UCLA comes in with a coach on one of the hottest seats in the country. After posting a promising 7-6 mark in 2009 with a bowl victory, the Bruins regressed to 4-8 and will be starting fresh with two new coordinators on each side of the ball. The biggest issue for UCLA during Neuheisal's 15-22, 3 year run has been the poor play of the quarterbacks. Kevin Prince has been the starter each of the last two seasons when healthy, but healthy and Kevin Prince haven't exactly meshed like peanut butter and jelly. Prince is talented, and has shown flashes of brilliance, but too often that is mixed with inconsistent play. The Bruins absolutely need better quarterback play if they want to get back to a bowl. The one thing they do have going for them is the return of running back Jonathan Franklin. Franklin put up over 1,000 yards in 2010 and would have had more if not for recurring fumbling issues. He has elite talent and can put up 1,500 yards if his offensive line does their job. The offensive line has been the second biggest issue at UCLA during Nueheisal's reign. Not because of poor play, but because of constant injuries, academic casualties, and missions getting in the way of finding a cohesive unit each season. Jeff Baca, arguably their best lineman, will miss the first few games with an injury, but there are quite a few returning starters (from either 2009 or 2010) that will be able to pave the way for Frankling and keep Prince off of his butt. At receiver, the Bruins are led by seniors Nelson Rosario and Taylor Embree. Rosario is an all-world talent who is still waiting for the light to come on. Defensively the Bruins should be bolstered by the return of end Datone Jones. Jones sat out all of 2010 with a foot injury, but should be the Bruins best defensive player. Linebacker Patrick Larimore is also returning from an injury that saw him miss time in 2010. He was very effective when was on the field and will take over Akeem Ayers role as the leader at linebacker. In the secondary the Bruins lost All American Rahim Moore, but will likely plug in sophomore DIetrick Riley next to Tony Dye, arguably the Bruins best defender in 2010 with Sheldon Price and Aaron Hester manning the corner spots. If there is one spot the Bruins should be set at, it's punter where Jeff Locke will be one of the best in the country. It's now or never for Neuheisal as this has been the season Bruin fans have been pointing towards.
Through 8 games in 2010, Arizona was 7-1. The Wildcats finished the 2010 season on a 5 game losing streak, though all 5 losses came against quality competition. The good news for 2011, Arizona returns one of the top QBs in America in Nick Foles, and the top WR group in the conference, led by All-American candidate Juron Criner (1233 receiving yards in 2010). The key for Arizona's success on offense this season will lay with the Offensive Line. With an entirely new Offensive Line, first year Offensive Line coach Robert Anae will have his hands full keeping Foles from taking a beating. The Offensive Line situation is so concerning, that the Wildcats have already shifted their starting TE, Jack Baucus (6'6, 270) over to play OT. Arizona will find out quickly if they are built to survive the rigors of the Pac 12, as they will face 4 very good opponents on consecutive weeks, starting in week 2 (@Oklahoma St, vs Stanford, vs Oregon, at USC). On defense, Arizona's 3 man defensive rotation at DE to the NFL draft. Justin Washington will be stalwart at DT for the Wildcats, while the DE spot will be filled by a committee of converted LBs, Juco transfers, and even a fullback. Spring was also harsh on the wildcat defense, as they lost starting safety Adam Hall, starting LB Jake Fischer, and rotational DT Willie Mobley all to torn ACLs. All Pac-12 CB Trevin Wade will be a standout CB for the wildcats. It's safe to say this season's success will lie squarely on the shoulders of 6'5 Nick Foles. If Foles can stay healthy, he should be able to lead the Wildcats offense in a fierce air attack in attempt to outscore their opponents and win 6 or 7 games.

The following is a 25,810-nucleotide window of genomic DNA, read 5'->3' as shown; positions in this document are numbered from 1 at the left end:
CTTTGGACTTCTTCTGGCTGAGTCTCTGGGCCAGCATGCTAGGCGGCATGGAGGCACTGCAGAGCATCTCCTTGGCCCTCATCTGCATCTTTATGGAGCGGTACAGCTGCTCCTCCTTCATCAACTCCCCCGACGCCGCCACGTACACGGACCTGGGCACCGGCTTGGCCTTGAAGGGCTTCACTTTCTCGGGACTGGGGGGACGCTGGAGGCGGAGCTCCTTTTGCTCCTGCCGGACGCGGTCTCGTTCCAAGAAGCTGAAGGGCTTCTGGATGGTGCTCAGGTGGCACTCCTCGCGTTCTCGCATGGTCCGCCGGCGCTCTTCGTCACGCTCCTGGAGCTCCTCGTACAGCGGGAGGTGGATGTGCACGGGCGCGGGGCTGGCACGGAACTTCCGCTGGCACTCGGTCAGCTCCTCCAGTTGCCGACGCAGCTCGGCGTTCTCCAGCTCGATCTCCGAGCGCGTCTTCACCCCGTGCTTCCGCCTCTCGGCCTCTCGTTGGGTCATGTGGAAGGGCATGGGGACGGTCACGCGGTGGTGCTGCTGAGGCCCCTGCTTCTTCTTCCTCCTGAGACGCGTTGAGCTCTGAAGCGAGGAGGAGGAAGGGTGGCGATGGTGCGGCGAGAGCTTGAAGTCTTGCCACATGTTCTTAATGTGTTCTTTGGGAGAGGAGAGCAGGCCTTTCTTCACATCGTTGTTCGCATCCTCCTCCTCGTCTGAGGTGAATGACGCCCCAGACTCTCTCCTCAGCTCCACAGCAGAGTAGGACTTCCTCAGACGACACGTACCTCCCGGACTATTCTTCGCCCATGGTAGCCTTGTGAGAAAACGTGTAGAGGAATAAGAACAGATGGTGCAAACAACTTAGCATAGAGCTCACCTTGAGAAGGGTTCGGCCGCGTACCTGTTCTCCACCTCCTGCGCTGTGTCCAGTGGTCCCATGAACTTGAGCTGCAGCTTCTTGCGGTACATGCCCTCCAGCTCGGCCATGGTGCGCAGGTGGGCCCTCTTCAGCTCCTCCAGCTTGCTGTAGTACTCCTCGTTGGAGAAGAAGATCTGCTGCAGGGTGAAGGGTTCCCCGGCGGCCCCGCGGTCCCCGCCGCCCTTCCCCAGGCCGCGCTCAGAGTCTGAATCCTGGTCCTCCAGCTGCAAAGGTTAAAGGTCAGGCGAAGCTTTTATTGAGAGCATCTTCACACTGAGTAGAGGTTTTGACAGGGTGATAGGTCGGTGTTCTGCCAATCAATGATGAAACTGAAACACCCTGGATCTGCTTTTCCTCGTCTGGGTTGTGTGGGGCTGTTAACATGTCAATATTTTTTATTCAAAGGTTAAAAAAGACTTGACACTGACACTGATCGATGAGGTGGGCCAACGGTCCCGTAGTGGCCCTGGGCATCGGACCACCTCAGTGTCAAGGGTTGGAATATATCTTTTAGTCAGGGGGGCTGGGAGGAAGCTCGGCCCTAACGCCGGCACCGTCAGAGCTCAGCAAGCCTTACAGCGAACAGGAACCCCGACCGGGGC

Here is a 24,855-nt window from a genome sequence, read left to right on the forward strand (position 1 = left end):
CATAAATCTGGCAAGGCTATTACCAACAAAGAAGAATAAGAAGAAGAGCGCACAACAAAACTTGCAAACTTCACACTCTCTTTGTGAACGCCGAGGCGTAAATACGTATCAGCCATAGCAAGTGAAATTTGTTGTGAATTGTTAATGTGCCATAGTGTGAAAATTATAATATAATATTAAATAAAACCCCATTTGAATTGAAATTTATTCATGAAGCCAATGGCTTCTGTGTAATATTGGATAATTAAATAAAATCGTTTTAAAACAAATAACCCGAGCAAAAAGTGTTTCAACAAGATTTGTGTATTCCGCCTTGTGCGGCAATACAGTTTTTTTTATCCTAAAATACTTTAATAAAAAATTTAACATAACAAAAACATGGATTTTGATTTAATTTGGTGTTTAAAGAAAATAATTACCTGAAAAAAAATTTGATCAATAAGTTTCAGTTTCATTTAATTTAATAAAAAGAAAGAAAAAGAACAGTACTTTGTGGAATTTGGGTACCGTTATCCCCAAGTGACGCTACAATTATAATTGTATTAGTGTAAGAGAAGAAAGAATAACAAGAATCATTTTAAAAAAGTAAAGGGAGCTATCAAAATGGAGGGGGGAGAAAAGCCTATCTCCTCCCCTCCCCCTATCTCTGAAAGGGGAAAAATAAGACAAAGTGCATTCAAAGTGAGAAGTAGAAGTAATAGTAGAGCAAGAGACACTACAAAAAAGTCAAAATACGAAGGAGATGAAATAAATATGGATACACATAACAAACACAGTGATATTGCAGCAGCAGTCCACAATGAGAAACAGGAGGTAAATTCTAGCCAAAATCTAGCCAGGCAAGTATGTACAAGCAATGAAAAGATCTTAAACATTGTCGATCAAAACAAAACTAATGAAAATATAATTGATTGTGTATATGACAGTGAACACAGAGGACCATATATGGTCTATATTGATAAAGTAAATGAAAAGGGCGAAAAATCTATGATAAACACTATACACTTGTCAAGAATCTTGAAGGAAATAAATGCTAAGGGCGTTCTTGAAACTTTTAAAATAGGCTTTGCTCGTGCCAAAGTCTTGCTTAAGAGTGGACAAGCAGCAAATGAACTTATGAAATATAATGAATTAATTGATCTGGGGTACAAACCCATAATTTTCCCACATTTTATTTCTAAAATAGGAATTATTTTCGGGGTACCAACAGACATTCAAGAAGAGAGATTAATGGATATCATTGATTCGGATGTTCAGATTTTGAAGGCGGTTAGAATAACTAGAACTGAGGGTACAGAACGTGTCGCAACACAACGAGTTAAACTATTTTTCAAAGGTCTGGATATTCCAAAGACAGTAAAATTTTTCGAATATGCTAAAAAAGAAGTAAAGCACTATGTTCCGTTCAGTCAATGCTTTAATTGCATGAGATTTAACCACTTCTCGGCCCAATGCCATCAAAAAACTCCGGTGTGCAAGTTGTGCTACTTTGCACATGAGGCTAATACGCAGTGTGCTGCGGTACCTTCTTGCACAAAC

Colorado is coming into a new league with a brand new coach in Jon Embree. Embree is a former Colorado tight end and NFL assistant, but he has never been a head coach on any level and seemed to be the safe hire by Colorado. The pass defense will be a major concern, as the Buffs lost Jimmy Smith and Jalil Brown who were both taken within the first four rounds of the 2011 NFL Draft. Their pass defense was last in the Big 12, so it is safe to say the Colorado secondary will be tested early and often with all the talented quarterbacks in the Pac-12. The offense will be led by only one quarterback for a change this year with Tyler Hansen at the helm. With a 13 game schedule, no bye weeks and the winnable Pac-12 games being on the road where they have an 18 game losing streak, expect Colorado to struggle in their first year and finish at the bottom of the division.